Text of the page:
Twenty years on, what will I miss?
On the plus side, I have enjoyed seeing pupils grow in confidence in my subject, chemistry. It is a great pleasure when pupils "get it" - when arcane concepts such as covalent bonding, electrochemistry and industrial processes at last become clear to them. And the contented buzz of pupils doing chemistry practical - much more enjoyable than theory - was always music to my ears.
I have admired hard-working pupils of whatever ability, and gained immense satisfaction from their C-grade GCSEs on results day. The disappointment - as well as the euphoria - of results day itself has impressed me: pupils who fail usually blame themselves and not the teacher. The highlight of my year was the superb drama production where less confident pupils blossomed, while hot summer sports days often gave the less able the opportunity to excel.
I will experience no more the Year 11 "worry time" just before GCSEs, and the pupils' anticipation of the big wide world beckoning; the losing of friends and the human side, at last, shown to much-admired teachers. I'll no longer laugh at the amusing wrong answers in tests and exams, so logical to them, of the less able pupils. To the question "name an element," one pupil replied: "There's one in my electric kettle but I don't know his name."
Every year saw the arrival of fresh-faced, starry-eyed Year 7 pupils with equipment all bright and shiny. I will miss the thanks, letters and presents from grateful pupils. And there will be no more parents' evenings, where so much gratitude is shown for what you have done for their offspring.
The camaraderie of colleagues will be much missed, too: the quizzes in the lunch hour, the catharsis of moaning together about recalcitrant pupils, and the helping hand willingly given to struggling colleagues.
Some things I definitely won't miss. Former secretary of state for education Kenneth Baker will be remembered for the training days that bear his name, but little else: never have so many teachers gathered together to do so little of value. Never again will I have to wrestle with all-important government and local authority initiatives, which, not long after, find themselves prostrate on the funeral pyre with other plans and policies. Then there were the assemblies, where hundreds of voices were raised in supplication to a God in whom very few truly believed, and the same well-meaning stories were expounded by teachers leading the sessions.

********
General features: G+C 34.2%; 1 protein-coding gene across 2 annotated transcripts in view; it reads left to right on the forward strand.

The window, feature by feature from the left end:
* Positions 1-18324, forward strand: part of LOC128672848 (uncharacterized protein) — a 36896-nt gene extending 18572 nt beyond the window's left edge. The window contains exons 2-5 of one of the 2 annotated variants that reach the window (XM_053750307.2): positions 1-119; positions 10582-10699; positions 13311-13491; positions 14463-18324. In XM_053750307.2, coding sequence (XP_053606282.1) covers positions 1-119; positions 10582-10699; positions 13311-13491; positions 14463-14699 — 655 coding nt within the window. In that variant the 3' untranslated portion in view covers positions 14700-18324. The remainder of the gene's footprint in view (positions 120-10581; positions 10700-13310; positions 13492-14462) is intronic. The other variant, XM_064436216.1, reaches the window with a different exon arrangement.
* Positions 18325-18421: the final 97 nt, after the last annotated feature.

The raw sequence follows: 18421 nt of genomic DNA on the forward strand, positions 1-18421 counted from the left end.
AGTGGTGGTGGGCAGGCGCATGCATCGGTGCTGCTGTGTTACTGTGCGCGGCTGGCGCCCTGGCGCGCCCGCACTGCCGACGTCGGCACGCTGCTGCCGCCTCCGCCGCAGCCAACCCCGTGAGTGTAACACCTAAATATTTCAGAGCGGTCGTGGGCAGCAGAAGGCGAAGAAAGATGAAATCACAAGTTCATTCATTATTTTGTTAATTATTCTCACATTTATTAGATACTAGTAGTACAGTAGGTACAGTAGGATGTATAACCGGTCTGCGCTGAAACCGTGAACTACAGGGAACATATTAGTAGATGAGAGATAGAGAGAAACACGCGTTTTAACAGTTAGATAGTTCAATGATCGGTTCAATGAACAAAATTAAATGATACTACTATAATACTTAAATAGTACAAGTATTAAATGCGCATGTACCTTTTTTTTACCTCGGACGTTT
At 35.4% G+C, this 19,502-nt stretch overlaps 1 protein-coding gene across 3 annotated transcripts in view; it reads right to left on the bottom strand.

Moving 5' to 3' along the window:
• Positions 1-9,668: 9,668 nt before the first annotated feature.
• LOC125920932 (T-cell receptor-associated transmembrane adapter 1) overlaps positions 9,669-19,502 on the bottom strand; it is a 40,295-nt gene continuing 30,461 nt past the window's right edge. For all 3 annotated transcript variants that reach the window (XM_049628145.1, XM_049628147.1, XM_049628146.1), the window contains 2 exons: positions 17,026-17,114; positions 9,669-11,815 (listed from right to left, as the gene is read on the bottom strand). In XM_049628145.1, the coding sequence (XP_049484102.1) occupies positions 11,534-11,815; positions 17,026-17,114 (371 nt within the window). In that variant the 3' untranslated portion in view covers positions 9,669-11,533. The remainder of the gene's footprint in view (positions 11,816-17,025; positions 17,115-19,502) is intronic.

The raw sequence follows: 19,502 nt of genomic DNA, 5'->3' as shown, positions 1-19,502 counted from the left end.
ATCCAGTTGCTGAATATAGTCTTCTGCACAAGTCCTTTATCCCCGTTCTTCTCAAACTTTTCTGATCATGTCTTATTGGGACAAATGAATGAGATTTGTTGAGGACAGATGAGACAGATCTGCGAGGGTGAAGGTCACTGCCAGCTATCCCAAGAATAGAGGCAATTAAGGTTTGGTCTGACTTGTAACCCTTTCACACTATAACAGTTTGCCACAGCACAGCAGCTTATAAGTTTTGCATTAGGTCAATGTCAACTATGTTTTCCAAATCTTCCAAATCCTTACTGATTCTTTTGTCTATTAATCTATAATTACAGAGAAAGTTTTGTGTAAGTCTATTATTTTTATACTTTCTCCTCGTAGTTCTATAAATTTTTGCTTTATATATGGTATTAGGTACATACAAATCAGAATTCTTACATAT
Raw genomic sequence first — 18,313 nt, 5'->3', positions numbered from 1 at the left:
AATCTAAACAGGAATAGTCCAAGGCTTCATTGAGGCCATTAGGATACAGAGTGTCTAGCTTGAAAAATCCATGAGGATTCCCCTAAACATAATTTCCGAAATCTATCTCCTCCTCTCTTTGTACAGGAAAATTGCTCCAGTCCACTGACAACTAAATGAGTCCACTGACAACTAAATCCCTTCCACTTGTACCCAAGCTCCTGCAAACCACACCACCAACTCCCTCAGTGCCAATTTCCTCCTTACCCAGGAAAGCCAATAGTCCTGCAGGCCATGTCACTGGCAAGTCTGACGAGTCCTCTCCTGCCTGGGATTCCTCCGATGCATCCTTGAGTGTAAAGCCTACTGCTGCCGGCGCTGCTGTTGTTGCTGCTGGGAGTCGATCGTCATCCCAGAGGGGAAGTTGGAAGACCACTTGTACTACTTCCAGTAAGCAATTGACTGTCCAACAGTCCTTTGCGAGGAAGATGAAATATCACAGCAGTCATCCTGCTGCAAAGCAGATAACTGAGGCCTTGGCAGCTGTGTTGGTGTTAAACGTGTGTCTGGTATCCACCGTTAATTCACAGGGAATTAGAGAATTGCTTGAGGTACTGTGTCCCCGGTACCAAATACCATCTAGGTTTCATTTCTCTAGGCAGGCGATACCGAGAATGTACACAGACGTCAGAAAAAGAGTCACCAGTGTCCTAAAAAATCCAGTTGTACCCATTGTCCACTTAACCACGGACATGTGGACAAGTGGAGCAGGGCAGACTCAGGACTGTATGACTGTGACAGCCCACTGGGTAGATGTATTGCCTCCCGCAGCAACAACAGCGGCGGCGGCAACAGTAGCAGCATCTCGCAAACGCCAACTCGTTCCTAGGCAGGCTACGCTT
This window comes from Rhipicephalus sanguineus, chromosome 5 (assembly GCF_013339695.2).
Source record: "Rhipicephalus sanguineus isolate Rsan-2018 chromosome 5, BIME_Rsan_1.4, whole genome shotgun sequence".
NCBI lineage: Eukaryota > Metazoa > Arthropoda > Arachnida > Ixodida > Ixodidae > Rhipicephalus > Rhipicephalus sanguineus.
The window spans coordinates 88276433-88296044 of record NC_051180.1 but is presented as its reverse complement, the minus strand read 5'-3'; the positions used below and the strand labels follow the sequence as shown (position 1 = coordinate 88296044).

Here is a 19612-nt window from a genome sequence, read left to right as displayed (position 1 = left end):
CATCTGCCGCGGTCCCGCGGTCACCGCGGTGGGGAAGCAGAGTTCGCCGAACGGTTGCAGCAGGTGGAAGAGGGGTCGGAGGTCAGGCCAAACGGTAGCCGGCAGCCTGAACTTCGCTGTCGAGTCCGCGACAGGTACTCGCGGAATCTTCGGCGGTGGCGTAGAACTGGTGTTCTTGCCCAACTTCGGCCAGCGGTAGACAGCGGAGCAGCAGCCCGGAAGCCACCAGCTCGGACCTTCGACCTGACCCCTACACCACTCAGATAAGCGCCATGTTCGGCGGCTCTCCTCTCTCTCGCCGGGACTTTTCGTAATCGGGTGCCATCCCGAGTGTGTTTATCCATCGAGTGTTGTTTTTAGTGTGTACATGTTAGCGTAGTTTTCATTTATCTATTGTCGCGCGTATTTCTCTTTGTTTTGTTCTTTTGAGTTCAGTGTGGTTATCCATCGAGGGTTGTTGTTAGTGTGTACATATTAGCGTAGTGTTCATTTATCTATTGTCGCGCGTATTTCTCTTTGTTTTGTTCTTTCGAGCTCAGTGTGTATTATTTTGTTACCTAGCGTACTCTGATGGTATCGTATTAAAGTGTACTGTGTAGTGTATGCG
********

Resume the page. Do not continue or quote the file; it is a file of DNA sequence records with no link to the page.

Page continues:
I'll no longer be regimented by the constant tintinnabulation governing my day, heralding the arrival of yet another class. I won't have to contend with those who tried to wreck my lessons, hindering the education of the well- behaved pupils. I hated the bullying - rare, thankfully - where the excluded and friendless one felt wretched and lacked self esteem.
The cover list, designed to inject gloom into the happiest teacher, will also be behind me. While covering a lesson, I would watch the clock thinking "what am I doing here?" - and "why me again?" I also want to forget exam invigilation, where picking up a dropped pencil was the highlight of a mind-numbingly boring hour.
My time will not be wasted by any more staff initiatives with which one had to comply, though I wanted to scream "How stupid!" I won't have to sit through meetings for the sake of meetings. My mind and best pedagogic endeavours will not be taxed by lethargy and indifference on the part of pupils who had ability.
The spectacle of irrational teachers in whom panic was engendered by an Estyn inspection will be a distant memory. And those old policies, dusted off for the inspectors to thumb through to check if we were compliant, can be placed back on the shelves.
Finally - no more non-school uniform days. They were used as an excuse by some pupils to disrespect staff, while they drove some of the poorer pupils to stay at home.
Would I do it all again? It's a close-run thing, but probably.
Jim Goodall is a retired chemistry teacher and secretary of the NASUWT's Torfaen branch